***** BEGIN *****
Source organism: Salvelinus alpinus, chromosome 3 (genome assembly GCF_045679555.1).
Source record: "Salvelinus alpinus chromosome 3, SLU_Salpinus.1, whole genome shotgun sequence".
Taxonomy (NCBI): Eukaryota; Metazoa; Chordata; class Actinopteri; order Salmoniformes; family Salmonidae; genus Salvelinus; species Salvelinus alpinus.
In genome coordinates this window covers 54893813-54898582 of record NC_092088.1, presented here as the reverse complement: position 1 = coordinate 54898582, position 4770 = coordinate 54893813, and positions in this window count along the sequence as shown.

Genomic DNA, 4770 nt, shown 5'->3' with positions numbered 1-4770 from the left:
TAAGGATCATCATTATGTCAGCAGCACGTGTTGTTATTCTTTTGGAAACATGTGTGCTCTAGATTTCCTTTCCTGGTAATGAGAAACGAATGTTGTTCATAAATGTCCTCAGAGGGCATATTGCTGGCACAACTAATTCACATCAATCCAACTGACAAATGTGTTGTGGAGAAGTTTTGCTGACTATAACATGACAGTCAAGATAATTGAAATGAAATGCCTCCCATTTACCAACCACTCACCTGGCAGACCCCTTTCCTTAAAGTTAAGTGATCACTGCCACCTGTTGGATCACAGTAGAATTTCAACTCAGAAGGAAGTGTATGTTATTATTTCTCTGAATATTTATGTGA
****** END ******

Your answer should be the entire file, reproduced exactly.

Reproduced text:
Source organism: Salvelinus alpinus, chromosome 3 (genome assembly GCF_045679555.1).
Source record: "Salvelinus alpinus chromosome 3, SLU_Salpinus.1, whole genome shotgun sequence".
Taxonomy (NCBI): Eukaryota; Metazoa; Chordata; class Actinopteri; order Salmoniformes; family Salmonidae; genus Salvelinus; species Salvelinus alpinus.
In genome coordinates this window covers 54893813-54898582 of record NC_092088.1, presented here as the reverse complement: position 1 = coordinate 54898582, position 4770 = coordinate 54893813, and positions in this window count along the sequence as shown.

Genomic DNA, 4770 nt, shown 5'->3' with positions numbered 1-4770 from the left:
TAAGGATCATCATTATGTCAGCAGCACGTGTTGTTATTCTTTTGGAAACATGTGTGCTCTAGATTTCCTTTCCTGGTAATGAGAAACGAATGTTGTTCATAAATGTCCTCAGAGGGCATATTGCTGGCACAACTAATTCACATCAATCCAACTGACAAATGTGTTGTGGAGAAGTTTTGCTGACTATAACATGACAGTCAAGATAATTGAAATGAAATGCCTCCCATTTACCAACCACTCACCTGGCAGACCCCTTTCCTTAAAGTTAAGTGATCACTGCCACCTGTTGGATCACAGTAGAATTTCAACTCAGAAGGAAGTGTATGTTATTATTTCTCTGAATATTTATGTGA